My Lords, given the hour, I shall try to be very brief. I support this statutory instrument but want to reiterate some of the points made by the noble Baroness, Lady Drake, and others.
Obviously, I support the transfer of supervisory responsibility to the FCA and the Financial Ombudsman Service, but it will be effective only if the FCA decides that it will use its powers. The notes accompanying the statutory instrument refer to the senior managers and certification regime, which has been in place for two and a half years. The industry was initially very afraid of that regime and the discipline that might follow, but it is not so any longer. Can the Minister tell us or ask his officials to write to us setting out how many actions have been taken under that regime? Obviously, you do not expect anything in the first months but, by now, given the fairly constant level of misbehaviour within the financial services industry, we should be seeing something coming through. I fear that the number will be quite low—possibly even zero.
I also reflect the concerns that the noble Baroness, Lady Drake, expressed about exemptions. The Minister referred in particular to the concerns expressed in consultation about the exemption for the legal profession, and he talked of the Solicitors Regulation Authority. I am afraid that its reputation is not good, and it is certainly not one of a body that is rigorous in its enforcement. I understand that there will be a memorandum of understanding and some sort of joint regime between that body and the FCA, but it would have been handy to have sight of that before we saw the SI. Can the Minister expand on that to give us some level of confidence both that these two bodies will work together and that they will be determined to be rigorous—something that, frankly, sits in neither’s history?
I pick up the issue of cold calling, which the noble Baroness, Lady Drake, addressed. As the Minister knows, we have been very concerned that there is not a much more vigorous prohibition on using data obtained in an unauthorised way, and cold calling was a particular issue. The fact that no penalty will be paid by those who use the information is a really significant loophole. Can the Minister give us any update on whether there will be action in this arena? He will know that, although Parliament has provided many powers for regulators to tackle cold calling, anecdotally we are aware that its incidence has not slacked; it has just become much more targeted against vulnerable people. That is almost the worst outcome that any of us could have anticipated and something that needs to be dealt with very rapidly.
Lastly, I turn to the issue of new areas. This industry has a long history of producing one new wheeze after another. We could use some assurance that the FCA and others will be able to move rapidly as it begins to become evident that the industry has found yet another way to target individuals in some abusive form. I do not want to damn all claims companies. Some of them are very good; some are extremely responsible, but it is an industry that has managed to draw in quite a number of rogues. We all want them to be expelled as soon as possible.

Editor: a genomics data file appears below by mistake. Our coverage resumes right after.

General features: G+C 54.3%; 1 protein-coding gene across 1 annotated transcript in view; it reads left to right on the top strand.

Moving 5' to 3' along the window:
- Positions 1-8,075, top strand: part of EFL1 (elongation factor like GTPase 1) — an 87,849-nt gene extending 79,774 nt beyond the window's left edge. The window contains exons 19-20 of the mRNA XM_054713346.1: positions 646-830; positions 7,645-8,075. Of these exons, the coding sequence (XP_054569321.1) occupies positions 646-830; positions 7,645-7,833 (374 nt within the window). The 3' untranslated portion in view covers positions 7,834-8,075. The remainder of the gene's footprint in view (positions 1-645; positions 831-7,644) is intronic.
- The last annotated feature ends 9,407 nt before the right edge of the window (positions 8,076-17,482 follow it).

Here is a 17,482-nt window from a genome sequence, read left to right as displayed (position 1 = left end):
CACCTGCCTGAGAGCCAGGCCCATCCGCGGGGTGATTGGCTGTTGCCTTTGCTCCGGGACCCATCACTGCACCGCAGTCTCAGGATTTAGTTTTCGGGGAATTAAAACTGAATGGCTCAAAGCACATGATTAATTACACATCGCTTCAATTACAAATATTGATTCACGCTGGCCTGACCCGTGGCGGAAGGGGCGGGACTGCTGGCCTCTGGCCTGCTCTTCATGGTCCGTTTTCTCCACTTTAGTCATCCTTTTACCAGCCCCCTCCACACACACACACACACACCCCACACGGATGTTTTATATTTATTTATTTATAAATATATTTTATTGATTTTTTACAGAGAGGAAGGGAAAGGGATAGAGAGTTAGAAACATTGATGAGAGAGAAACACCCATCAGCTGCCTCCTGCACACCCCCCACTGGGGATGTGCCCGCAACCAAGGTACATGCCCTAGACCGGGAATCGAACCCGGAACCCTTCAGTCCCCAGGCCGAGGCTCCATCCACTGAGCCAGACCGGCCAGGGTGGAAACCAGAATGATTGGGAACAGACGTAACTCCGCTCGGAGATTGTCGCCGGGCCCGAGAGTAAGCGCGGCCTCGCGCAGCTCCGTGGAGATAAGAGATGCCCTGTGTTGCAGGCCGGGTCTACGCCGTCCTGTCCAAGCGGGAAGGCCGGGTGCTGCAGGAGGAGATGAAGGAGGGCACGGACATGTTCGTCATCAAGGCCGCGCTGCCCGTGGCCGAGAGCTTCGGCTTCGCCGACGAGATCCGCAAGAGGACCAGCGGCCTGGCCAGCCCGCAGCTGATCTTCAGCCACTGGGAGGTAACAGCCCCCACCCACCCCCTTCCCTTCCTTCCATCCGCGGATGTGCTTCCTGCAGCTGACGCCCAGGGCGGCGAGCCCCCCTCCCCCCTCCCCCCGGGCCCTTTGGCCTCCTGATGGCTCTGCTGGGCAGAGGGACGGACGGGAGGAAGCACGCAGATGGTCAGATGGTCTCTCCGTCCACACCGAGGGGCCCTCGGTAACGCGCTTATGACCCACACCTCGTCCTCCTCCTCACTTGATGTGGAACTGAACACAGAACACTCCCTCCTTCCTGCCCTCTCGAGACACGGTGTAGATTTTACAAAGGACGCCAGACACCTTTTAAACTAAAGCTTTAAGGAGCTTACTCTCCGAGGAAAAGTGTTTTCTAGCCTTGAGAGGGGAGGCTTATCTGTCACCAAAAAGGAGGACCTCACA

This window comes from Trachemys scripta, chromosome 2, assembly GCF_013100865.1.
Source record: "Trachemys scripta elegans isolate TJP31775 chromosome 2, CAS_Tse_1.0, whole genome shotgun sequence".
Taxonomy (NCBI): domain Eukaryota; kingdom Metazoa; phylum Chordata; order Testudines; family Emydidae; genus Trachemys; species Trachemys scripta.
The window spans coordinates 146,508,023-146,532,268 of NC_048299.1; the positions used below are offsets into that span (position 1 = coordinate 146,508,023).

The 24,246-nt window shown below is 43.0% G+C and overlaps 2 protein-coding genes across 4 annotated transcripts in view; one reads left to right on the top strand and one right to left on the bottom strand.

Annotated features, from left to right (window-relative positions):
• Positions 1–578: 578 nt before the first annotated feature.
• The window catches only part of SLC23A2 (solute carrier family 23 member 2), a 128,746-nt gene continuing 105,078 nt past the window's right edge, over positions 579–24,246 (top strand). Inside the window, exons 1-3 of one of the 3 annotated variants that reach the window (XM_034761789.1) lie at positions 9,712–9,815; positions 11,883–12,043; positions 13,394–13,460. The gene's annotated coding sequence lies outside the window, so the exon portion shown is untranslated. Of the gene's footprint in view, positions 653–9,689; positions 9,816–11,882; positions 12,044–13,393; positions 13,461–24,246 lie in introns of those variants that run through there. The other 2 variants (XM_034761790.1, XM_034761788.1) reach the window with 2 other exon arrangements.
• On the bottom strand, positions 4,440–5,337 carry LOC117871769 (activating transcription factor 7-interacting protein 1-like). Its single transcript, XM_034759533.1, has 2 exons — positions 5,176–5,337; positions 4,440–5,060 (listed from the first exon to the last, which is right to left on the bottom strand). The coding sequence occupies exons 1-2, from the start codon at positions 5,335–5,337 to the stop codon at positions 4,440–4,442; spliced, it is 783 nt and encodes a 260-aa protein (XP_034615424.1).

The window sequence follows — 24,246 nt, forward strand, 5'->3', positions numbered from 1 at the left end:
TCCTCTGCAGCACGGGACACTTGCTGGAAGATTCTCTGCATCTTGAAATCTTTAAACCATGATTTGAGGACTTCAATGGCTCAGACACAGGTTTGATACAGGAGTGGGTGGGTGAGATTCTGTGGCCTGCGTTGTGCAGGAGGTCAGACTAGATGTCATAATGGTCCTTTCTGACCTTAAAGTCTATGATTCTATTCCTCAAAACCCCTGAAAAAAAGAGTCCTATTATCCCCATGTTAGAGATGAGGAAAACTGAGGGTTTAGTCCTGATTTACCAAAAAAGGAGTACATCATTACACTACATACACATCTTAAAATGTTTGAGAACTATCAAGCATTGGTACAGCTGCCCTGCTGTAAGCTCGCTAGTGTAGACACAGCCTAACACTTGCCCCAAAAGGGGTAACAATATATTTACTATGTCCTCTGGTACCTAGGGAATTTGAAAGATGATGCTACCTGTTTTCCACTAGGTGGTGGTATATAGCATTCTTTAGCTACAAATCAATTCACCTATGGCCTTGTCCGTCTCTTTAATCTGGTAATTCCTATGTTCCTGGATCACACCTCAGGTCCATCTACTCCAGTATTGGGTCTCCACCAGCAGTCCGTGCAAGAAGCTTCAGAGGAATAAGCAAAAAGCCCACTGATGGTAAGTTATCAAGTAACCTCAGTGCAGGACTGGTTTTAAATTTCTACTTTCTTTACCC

My Lords, I, too, welcome this statutory instrument and thank the Minister for introducing it. I also endorse what the noble Baroness, Lady Drake, has said, particularly her questions. I will not repeat what she said, but just observe that the regime will involve the Senior Managers and Certification Regime. I am sorry to hear that it is not as yet being used effectively. Perhaps the Minister will reduce our concerns. Perhaps it would be more top-of-mind if the reversed burden of proof originally in the scheme had been retained. Certainly, it is meant to be a regime which makes managers very clear of their duties, if not fearful. I endorse the idea of six bundled areas of responsibility being expressly divided into seven. I think that the noble Baroness, Lady Drake, asked whether there should be more than seven. It is a bit unfair of me, but I feel that the ombudsman becoming the financial ombudsman gives me a feel that he will be steelier and more effective.
The solicitor exemption depends on the exclusion that the activity is being carried on as part of their ordinary legal practice. The trouble is that we are talking about solicitors. They are paid to get around regulations. Who will be policing that boundary? Who will have responsibility for understanding what a particular solicitor is doing and saying, “Sorry, that should now go into the financial control”? The solicitors doing this work in the ordinary course of their business nevertheless need proper regulation. Is the Solicitors Regulation Authority up to the job?
Lastly, I understand that the CMRU staff will be redundant at a point when the FCA will, we hope, looking for similar skills. I would like to know the Government’s plans at a practical level for those staff.
I thank noble Lords for their scrutiny of this SI and for their general welcome. I will try to address some of the key points and questions which have been raised.